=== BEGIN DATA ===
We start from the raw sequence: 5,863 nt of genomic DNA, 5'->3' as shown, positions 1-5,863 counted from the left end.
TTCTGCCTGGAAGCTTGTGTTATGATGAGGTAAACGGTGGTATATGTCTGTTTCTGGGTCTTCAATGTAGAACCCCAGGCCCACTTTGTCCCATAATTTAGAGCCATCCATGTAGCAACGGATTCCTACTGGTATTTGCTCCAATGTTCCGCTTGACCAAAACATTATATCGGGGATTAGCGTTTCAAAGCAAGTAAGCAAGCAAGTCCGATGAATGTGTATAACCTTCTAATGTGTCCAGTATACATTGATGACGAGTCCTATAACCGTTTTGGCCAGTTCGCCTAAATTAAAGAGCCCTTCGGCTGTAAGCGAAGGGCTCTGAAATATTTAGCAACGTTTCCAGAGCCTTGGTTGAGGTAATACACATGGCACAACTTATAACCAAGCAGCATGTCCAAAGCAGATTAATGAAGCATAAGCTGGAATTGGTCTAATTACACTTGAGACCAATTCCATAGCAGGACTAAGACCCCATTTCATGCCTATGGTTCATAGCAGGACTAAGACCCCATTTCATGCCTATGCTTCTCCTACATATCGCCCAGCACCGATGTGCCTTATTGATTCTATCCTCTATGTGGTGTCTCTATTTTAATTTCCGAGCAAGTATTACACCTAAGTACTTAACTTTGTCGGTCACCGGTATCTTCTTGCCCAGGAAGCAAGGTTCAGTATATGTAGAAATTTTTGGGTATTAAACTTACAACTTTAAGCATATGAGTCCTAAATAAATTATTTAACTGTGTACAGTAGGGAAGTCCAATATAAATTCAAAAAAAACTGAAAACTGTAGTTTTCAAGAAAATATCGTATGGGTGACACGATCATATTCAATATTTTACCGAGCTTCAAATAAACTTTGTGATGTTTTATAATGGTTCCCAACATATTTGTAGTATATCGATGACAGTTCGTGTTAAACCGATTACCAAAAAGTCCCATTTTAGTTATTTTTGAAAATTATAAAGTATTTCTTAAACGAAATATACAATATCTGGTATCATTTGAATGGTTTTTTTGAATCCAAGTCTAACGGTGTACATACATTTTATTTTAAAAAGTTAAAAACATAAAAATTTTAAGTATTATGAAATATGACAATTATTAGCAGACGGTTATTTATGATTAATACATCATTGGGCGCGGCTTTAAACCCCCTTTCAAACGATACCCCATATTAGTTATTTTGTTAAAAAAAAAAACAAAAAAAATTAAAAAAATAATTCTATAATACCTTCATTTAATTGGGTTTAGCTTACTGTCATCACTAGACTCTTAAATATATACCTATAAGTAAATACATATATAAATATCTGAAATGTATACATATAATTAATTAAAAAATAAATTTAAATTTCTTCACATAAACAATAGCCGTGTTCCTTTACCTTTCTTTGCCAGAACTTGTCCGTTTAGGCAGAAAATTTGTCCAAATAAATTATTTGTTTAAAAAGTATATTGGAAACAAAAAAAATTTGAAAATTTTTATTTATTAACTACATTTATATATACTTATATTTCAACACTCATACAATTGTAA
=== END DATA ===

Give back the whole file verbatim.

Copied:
We start from the raw sequence: 5,863 nt of genomic DNA, 5'->3' as shown, positions 1-5,863 counted from the left end.
TTCTGCCTGGAAGCTTGTGTTATGATGAGGTAAACGGTGGTATATGTCTGTTTCTGGGTCTTCAATGTAGAACCCCAGGCCCACTTTGTCCCATAATTTAGAGCCATCCATGTAGCAACGGATTCCTACTGGTATTTGCTCCAATGTTCCGCTTGACCAAAACATTATATCGGGGATTAGCGTTTCAAAGCAAGTAAGCAAGCAAGTCCGATGAATGTGTATAACCTTCTAATGTGTCCAGTATACATTGATGACGAGTCCTATAACCGTTTTGGCCAGTTCGCCTAAATTAAAGAGCCCTTCGGCTGTAAGCGAAGGGCTCTGAAATATTTAGCAACGTTTCCAGAGCCTTGGTTGAGGTAATACACATGGCACAACTTATAACCAAGCAGCATGTCCAAAGCAGATTAATGAAGCATAAGCTGGAATTGGTCTAATTACACTTGAGACCAATTCCATAGCAGGACTAAGACCCCATTTCATGCCTATGGTTCATAGCAGGACTAAGACCCCATTTCATGCCTATGCTTCTCCTACATATCGCCCAGCACCGATGTGCCTTATTGATTCTATCCTCTATGTGGTGTCTCTATTTTAATTTCCGAGCAAGTATTACACCTAAGTACTTAACTTTGTCGGTCACCGGTATCTTCTTGCCCAGGAAGCAAGGTTCAGTATATGTAGAAATTTTTGGGTATTAAACTTACAACTTTAAGCATATGAGTCCTAAATAAATTATTTAACTGTGTACAGTAGGGAAGTCCAATATAAATTCAAAAAAAACTGAAAACTGTAGTTTTCAAGAAAATATCGTATGGGTGACACGATCATATTCAATATTTTACCGAGCTTCAAATAAACTTTGTGATGTTTTATAATGGTTCCCAACATATTTGTAGTATATCGATGACAGTTCGTGTTAAACCGATTACCAAAAAGTCCCATTTTAGTTATTTTTGAAAATTATAAAGTATTTCTTAAACGAAATATACAATATCTGGTATCATTTGAATGGTTTTTTTGAATCCAAGTCTAACGGTGTACATACATTTTATTTTAAAAAGTTAAAAACATAAAAATTTTAAGTATTATGAAATATGACAATTATTAGCAGACGGTTATTTATGATTAATACATCATTGGGCGCGGCTTTAAACCCCCTTTCAAACGATACCCCATATTAGTTATTTTGTTAAAAAAAAAAACAAAAAAAATTAAAAAAATAATTCTATAATACCTTCATTTAATTGGGTTTAGCTTACTGTCATCACTAGACTCTTAAATATATACCTATAAGTAAATACATATATAAATATCTGAAATGTATACATATAATTAATTAAAAAATAAATTTAAATTTCTTCACATAAACAATAGCCGTGTTCCTTTACCTTTCTTTGCCAGAACTTGTCCGTTTAGGCAGAAAATTTGTCCAAATAAATTATTTGTTTAAAAAGTATATTGGAAACAAAAAAAATTTGAAAATTTTTATTTATTAACTACATTTATATATACTTATATTTCAACACTCATACAATTGTAA